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mitrochondrial backtracking

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mitrochondrial backtracking

Postby joe1401 » Mon Jan 15, 2007 10:40 pm

Is it possible to explain in rather simple terms, how science can claim to know ancestry through analysis of mitrochondria?

I am interested in biology at a rather late time in life and have made some attempt to understand a bit via Biology-Online, but need something like this explained in layman terms as much as possible.

I know, generally, the function of this organelle, and have heard the theory of it's possibly being an ancient symbiote, but that's about all.

Anyone willing to try?
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Postby Abstract » Tue Jan 16, 2007 12:58 am

Mitochondira have their own DNA which very very rarely mutates. In humans, all of the mitochondria in your body come from your mother (when a sperm fertilizes an egg, the tail of the sperm which contains all of the mitochondria is left outside the zygote), and as a result, maternal lineages can be determined.
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Postby sachin » Tue Jan 16, 2007 3:14 pm

So mitDNA is Maternal ....hmmm
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Postby Locus » Wed Jan 17, 2007 3:48 pm

mDNA is good for genealogy becouse there is not recombination and different branches connection that follow from this. So, at the any of prievios generations there is only one women that inherit to any of her descendants her DNA. If we collect samples of this DNA, by using multiple allignment to bind the phylogenetic tree.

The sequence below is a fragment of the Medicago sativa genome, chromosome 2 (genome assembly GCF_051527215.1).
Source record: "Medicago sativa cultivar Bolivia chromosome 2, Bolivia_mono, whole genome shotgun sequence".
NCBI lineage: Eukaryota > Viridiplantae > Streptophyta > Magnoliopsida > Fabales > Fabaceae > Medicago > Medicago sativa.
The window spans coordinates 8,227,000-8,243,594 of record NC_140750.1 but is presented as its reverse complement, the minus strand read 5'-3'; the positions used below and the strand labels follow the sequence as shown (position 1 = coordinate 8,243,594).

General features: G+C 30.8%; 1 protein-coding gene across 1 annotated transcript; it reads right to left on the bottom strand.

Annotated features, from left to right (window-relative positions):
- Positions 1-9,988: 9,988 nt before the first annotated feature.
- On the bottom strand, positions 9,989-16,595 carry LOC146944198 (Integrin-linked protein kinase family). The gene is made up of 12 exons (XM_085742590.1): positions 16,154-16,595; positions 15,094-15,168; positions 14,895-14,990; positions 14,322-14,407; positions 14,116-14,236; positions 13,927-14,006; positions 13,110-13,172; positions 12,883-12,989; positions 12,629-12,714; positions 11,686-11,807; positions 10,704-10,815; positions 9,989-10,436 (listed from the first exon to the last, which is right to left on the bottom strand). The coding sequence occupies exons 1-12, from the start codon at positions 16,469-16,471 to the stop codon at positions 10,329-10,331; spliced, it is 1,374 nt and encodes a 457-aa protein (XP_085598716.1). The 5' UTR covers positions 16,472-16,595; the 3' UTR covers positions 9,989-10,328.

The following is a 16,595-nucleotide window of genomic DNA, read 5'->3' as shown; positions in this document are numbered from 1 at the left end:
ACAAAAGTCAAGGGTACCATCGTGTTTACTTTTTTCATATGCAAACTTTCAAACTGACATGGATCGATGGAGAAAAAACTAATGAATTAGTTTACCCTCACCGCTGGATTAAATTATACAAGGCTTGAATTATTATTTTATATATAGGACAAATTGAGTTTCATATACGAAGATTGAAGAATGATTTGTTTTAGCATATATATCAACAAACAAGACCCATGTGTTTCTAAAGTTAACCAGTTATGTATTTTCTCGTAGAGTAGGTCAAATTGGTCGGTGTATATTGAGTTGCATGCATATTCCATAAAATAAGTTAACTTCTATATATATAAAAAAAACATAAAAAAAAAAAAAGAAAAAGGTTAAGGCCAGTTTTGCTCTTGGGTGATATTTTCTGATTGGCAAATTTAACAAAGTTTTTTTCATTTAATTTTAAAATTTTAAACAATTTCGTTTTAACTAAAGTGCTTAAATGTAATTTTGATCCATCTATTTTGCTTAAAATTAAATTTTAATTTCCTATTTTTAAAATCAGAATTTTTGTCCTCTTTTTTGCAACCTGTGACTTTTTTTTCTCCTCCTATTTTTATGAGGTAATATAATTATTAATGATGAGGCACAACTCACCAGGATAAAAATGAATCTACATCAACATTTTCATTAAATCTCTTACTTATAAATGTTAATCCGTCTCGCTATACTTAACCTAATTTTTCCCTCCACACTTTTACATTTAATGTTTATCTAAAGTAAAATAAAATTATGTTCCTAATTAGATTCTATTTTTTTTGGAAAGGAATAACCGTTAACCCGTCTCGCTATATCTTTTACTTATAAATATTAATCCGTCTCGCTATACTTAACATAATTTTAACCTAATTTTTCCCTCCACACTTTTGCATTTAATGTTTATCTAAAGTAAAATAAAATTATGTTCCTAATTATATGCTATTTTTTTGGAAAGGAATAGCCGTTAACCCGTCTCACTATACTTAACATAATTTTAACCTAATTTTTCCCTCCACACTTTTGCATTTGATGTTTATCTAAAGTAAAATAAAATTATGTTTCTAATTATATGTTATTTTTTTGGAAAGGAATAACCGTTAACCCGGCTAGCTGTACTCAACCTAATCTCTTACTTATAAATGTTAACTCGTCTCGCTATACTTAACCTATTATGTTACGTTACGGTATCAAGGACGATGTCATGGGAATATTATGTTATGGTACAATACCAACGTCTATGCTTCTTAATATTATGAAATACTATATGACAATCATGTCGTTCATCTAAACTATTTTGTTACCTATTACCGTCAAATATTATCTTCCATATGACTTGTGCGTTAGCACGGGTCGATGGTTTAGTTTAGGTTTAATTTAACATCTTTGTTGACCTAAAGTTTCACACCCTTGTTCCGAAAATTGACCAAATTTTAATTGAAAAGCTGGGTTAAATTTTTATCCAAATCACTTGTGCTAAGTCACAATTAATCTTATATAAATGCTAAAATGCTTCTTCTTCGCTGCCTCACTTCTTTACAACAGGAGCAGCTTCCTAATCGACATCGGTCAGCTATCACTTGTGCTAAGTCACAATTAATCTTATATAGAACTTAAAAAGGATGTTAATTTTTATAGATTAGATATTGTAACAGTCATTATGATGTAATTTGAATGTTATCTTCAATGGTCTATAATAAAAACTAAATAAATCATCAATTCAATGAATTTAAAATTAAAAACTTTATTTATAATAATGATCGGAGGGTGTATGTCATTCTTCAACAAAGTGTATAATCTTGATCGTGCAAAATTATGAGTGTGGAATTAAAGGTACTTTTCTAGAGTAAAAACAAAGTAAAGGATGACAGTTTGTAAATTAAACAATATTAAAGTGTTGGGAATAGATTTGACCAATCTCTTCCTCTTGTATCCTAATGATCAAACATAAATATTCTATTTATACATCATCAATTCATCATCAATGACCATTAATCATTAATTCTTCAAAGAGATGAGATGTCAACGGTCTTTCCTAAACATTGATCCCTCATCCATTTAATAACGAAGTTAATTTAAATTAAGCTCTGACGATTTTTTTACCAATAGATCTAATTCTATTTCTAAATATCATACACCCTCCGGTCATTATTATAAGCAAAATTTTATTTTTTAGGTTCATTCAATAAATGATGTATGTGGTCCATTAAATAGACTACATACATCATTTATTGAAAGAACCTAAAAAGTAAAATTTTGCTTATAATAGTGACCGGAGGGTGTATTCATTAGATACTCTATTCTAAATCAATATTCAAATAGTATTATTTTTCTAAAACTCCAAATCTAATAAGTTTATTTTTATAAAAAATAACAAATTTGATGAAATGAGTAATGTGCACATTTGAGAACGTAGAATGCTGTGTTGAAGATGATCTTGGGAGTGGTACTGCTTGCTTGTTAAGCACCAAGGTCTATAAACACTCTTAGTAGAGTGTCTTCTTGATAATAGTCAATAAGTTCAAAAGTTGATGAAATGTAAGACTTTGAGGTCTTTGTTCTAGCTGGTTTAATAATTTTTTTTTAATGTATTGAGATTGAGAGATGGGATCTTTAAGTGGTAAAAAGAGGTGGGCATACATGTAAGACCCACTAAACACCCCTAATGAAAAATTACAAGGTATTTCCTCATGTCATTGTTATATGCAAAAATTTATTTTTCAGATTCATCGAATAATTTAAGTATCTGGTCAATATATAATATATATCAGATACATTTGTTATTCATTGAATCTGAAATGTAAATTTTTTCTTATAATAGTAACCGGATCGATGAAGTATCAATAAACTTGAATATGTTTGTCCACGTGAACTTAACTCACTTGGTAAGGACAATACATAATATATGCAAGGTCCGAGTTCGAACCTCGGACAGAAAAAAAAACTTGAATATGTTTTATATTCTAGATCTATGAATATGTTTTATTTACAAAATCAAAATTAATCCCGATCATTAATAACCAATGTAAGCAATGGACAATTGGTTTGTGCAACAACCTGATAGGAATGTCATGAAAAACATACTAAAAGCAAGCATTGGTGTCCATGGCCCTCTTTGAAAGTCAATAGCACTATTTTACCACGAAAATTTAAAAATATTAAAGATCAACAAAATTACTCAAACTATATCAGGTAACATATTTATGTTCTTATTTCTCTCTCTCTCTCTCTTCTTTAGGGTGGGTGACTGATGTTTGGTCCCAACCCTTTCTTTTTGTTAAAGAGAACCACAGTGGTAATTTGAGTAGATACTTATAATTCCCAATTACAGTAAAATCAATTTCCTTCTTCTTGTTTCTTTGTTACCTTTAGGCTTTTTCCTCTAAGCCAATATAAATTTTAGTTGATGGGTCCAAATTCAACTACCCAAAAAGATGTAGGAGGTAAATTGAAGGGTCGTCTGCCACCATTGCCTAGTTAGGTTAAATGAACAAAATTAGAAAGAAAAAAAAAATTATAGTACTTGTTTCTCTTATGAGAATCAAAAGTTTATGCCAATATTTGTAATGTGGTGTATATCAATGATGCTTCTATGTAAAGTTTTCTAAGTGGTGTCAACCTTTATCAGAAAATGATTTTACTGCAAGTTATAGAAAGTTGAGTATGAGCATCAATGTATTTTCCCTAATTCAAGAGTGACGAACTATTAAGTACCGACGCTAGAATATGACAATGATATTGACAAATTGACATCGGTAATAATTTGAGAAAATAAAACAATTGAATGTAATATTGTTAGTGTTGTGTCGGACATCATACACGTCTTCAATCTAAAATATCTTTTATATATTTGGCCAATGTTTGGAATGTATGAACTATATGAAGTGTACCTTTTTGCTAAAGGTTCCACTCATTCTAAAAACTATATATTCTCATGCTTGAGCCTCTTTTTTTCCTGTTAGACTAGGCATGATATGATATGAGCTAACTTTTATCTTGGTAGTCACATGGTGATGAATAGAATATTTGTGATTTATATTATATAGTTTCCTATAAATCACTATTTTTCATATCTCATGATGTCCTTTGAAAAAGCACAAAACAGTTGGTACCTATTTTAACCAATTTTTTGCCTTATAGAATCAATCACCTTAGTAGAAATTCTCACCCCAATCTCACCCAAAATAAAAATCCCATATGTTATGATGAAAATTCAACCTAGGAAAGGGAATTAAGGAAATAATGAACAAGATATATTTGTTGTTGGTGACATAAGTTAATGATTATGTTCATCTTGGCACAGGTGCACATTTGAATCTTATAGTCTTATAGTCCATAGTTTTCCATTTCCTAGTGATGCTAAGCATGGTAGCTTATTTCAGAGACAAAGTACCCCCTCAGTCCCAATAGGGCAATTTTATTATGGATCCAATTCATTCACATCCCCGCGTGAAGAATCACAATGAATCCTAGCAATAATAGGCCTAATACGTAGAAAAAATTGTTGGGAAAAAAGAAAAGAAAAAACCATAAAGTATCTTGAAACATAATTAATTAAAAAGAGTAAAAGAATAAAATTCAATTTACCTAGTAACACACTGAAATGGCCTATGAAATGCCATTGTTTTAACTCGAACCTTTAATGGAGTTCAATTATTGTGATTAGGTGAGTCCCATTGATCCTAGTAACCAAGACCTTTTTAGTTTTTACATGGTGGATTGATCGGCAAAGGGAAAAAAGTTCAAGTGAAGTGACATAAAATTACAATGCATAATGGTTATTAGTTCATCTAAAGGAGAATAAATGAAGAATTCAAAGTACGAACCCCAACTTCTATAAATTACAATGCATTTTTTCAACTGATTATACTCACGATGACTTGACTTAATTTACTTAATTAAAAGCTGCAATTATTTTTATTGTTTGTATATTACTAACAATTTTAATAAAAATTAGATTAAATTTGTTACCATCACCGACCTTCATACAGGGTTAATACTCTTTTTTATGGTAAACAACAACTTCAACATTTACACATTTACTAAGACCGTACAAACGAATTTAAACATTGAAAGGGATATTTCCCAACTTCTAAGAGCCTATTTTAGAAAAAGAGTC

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Postby mith » Wed Jan 17, 2007 5:15 pm

However the flaw with this method is, it doesn't always give the full picture, if you use Y chromosome dating, sometimes you'll see some very different results.
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mitrochondrial backtracking

Postby joe1401 » Wed Jan 17, 2007 7:09 pm

Abstract,

Thanks for the reply! I have read where the mutation rate is predictable .... I think it's referred to as a molecular clock, and that is the basis for being able to go back in time. But that seems to be controversial.
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mitrochondrial backtracking

Postby joe1401 » Wed Jan 17, 2007 7:10 pm

Locus,

Can you explain "multiple allignment to bind the phylogenetic tree"?
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